Two-thirds of Scots in favour of same-sex marriage

A new poll has found two-thirds of people in Scotland are in favour of legalising same-sex marriage.

Union campaign: Protesters at an earlier demonstration
in favour of gay marriage at the Scottish Parliament.

The number includes nearly half of those who identify with a religious faith, according to a survey commissioned by gay rights organisation Stonewall Scotland.

The YouGov poll of nearly 2000 people also found three in five people believe lesbian, gay, bisexual and transgender people in Scotland suffer prejudice and five in six (83%) say the problem should be addressed.

The Scottish Government is expected to decide on July 10 whether to introduce same-sex marriage after considering the findings of a consultation that closed in December.

The government has already indicated it tends towards the view that same-sex marriage should be legal, although faith groups will not be obliged to conduct the ceremony.

Stonewall’s report finds that 66% blame religious attitudes for prejudice against gay people in Scotland, followed closely by a lack of acceptance in schools and workplaces, as well as parental attitudes.

Colin Macfarlane, director of Stonewall Scotland, said: “We pride ourselves in being seen as a nation of tolerance and respect but this poll only highlights that for thousands of lesbian, gay, bisexual and transgender Scots, the reality is very different.

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Children’s Charity Barnardo’s Chief Joins Gay Marriage Row

THE head of Scotland’s largest children’s charity has waded into the row over gay marriage, saying “love and care” – not a couple’s marital status – is the critical factor in raising youngsters.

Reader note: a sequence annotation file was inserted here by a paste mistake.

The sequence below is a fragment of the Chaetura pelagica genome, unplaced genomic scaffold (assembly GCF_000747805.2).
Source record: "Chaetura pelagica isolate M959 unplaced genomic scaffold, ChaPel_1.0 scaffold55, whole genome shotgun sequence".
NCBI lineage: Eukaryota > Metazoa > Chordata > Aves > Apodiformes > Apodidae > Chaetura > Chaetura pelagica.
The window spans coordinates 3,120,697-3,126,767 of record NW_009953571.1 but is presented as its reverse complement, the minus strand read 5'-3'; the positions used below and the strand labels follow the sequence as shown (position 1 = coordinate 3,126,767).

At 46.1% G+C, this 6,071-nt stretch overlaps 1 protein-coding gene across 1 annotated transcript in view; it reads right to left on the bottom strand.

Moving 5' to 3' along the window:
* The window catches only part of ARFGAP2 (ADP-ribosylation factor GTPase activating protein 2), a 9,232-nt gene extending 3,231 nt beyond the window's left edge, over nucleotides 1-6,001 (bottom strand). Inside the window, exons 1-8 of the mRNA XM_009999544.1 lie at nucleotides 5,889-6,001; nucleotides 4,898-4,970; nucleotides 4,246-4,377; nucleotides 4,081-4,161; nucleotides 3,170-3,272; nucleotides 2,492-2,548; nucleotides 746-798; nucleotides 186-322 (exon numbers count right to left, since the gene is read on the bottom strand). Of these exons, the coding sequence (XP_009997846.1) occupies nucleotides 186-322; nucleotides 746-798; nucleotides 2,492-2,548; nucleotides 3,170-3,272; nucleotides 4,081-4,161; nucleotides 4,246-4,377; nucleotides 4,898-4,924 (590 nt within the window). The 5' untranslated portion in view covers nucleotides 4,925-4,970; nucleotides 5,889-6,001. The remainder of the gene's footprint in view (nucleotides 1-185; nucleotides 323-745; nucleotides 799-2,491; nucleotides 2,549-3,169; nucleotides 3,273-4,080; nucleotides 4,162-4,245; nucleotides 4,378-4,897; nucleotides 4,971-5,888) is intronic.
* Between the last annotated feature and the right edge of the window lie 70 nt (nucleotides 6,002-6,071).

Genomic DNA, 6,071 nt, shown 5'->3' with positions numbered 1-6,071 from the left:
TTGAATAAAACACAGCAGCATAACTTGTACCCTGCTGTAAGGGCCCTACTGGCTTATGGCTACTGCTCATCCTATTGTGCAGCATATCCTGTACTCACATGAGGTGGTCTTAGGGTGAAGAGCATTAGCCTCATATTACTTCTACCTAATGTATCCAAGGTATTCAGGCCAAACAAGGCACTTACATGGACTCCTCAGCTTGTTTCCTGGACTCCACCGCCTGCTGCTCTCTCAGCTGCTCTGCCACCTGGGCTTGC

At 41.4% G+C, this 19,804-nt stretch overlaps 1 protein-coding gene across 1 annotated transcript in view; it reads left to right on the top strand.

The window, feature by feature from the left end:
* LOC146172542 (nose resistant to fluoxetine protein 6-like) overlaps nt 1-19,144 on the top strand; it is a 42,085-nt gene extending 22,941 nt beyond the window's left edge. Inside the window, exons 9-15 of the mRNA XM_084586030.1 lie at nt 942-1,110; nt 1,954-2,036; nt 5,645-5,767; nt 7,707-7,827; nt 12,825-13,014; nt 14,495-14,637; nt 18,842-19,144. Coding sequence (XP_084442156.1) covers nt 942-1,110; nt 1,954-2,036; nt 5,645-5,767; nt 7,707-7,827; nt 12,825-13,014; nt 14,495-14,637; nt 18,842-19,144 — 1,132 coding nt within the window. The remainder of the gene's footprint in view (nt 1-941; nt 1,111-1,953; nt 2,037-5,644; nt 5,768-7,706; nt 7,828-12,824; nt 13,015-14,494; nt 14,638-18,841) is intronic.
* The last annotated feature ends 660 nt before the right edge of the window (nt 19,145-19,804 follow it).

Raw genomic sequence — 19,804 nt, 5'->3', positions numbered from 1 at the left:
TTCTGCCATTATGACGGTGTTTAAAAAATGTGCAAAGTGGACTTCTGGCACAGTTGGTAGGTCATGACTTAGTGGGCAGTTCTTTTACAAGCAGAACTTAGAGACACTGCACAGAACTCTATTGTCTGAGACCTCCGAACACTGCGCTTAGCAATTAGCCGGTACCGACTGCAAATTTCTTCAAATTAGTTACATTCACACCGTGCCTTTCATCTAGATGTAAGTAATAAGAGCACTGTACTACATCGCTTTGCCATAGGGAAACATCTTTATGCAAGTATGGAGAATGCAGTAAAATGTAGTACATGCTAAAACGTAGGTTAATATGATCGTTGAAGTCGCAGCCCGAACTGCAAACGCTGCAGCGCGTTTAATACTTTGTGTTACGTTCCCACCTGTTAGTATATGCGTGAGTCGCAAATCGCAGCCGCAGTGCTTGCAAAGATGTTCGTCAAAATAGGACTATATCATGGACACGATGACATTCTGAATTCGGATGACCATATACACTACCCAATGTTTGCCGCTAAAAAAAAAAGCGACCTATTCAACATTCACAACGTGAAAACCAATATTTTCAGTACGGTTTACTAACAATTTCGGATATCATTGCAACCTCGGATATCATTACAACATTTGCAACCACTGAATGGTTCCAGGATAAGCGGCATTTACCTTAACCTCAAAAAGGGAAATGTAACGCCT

Martin Crew, director of Barnardo’s Scotland, said good parenting was not linked to sexual orientation or whether a couple are married but to providing “emotional security and being a good role model”.

Research conducted by Ipsos Mori on behalf of the Equality Network, LGBT Youth Scotland and the Scottish Youth Parliament found 64% of people supported same-sex marriage, although 26% opposed same-sex marriage in places of worship.

However, the Catholic Church, the Church of Scotland, the Council of Glasgow Imams and the Episcopalian Church have registered objections to the legislation, arguing that marriage should be only between a man and a woman. The Humanists, the Unitarians, the United Reformed Church and the Quakers are among the groups who have no objection.

Mr Crew said he supports an equal right to marriage because it removed “yet another unhelpful distinction” between straight, lesbian, gay, bisexual and transgender families.

However, he said that as part of the debate, opponents of gay marriage seemed to suggest a marriage between a man and a woman automatically made for the “optimal situation” to raise children.

He added: “However, the reality is that most children in Scotland are not now born to married couples. To insist that being married and heterosexual is best does a great disservice to the large numbers of parents doing a great job of raising their children in loving, stable, but varied, circumstances.”

The Barnardo’s Scotland director said: “Raising children is about providing emotional security and being a good role model. It is about encouraging good communication and challenging bad behaviour. Children need these things whether their parents are gay or straight, married or unmarried, lone parents or couples.”

Martin Williams
Senior News Reporter

-full post at  Herald Scotland

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